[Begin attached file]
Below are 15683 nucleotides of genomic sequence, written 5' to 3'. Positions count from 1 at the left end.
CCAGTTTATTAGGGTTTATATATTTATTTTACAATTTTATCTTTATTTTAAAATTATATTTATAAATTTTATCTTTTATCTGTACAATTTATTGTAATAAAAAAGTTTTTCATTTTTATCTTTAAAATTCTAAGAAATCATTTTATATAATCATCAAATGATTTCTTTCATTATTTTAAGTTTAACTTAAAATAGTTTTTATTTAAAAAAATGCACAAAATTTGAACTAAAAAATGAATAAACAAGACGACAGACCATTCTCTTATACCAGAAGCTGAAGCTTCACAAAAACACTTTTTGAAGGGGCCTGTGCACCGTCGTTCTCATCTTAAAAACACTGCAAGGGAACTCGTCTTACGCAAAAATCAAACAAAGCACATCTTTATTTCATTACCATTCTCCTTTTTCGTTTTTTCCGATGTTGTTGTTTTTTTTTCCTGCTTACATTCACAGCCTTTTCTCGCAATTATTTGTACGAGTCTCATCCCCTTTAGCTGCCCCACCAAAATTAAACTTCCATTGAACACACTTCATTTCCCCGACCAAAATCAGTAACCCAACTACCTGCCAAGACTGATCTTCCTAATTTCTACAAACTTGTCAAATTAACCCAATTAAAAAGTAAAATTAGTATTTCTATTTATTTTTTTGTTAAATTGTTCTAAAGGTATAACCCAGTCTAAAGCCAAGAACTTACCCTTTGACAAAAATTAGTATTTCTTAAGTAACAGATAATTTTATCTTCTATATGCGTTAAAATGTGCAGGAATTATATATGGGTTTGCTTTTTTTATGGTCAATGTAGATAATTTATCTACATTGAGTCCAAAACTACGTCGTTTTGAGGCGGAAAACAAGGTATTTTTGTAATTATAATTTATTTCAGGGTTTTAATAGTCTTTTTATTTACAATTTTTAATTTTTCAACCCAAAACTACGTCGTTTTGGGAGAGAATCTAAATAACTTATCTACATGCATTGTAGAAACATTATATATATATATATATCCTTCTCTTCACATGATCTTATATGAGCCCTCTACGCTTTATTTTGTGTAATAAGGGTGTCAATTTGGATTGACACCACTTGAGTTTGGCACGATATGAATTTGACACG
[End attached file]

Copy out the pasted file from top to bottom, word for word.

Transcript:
Below are 15683 nucleotides of genomic sequence, written 5' to 3'. Positions count from 1 at the left end.
CCAGTTTATTAGGGTTTATATATTTATTTTACAATTTTATCTTTATTTTAAAATTATATTTATAAATTTTATCTTTTATCTGTACAATTTATTGTAATAAAAAAGTTTTTCATTTTTATCTTTAAAATTCTAAGAAATCATTTTATATAATCATCAAATGATTTCTTTCATTATTTTAAGTTTAACTTAAAATAGTTTTTATTTAAAAAAATGCACAAAATTTGAACTAAAAAATGAATAAACAAGACGACAGACCATTCTCTTATACCAGAAGCTGAAGCTTCACAAAAACACTTTTTGAAGGGGCCTGTGCACCGTCGTTCTCATCTTAAAAACACTGCAAGGGAACTCGTCTTACGCAAAAATCAAACAAAGCACATCTTTATTTCATTACCATTCTCCTTTTTCGTTTTTTCCGATGTTGTTGTTTTTTTTTCCTGCTTACATTCACAGCCTTTTCTCGCAATTATTTGTACGAGTCTCATCCCCTTTAGCTGCCCCACCAAAATTAAACTTCCATTGAACACACTTCATTTCCCCGACCAAAATCAGTAACCCAACTACCTGCCAAGACTGATCTTCCTAATTTCTACAAACTTGTCAAATTAACCCAATTAAAAAGTAAAATTAGTATTTCTATTTATTTTTTTGTTAAATTGTTCTAAAGGTATAACCCAGTCTAAAGCCAAGAACTTACCCTTTGACAAAAATTAGTATTTCTTAAGTAACAGATAATTTTATCTTCTATATGCGTTAAAATGTGCAGGAATTATATATGGGTTTGCTTTTTTTATGGTCAATGTAGATAATTTATCTACATTGAGTCCAAAACTACGTCGTTTTGAGGCGGAAAACAAGGTATTTTTGTAATTATAATTTATTTCAGGGTTTTAATAGTCTTTTTATTTACAATTTTTAATTTTTCAACCCAAAACTACGTCGTTTTGGGAGAGAATCTAAATAACTTATCTACATGCATTGTAGAAACATTATATATATATATATATCCTTCTCTTCACATGATCTTATATGAGCCCTCTACGCTTTATTTTGTGTAATAAGGGTGTCAATTTGGATTGACACCACTTGAGTTTGGCACGATATGAATTTGACACG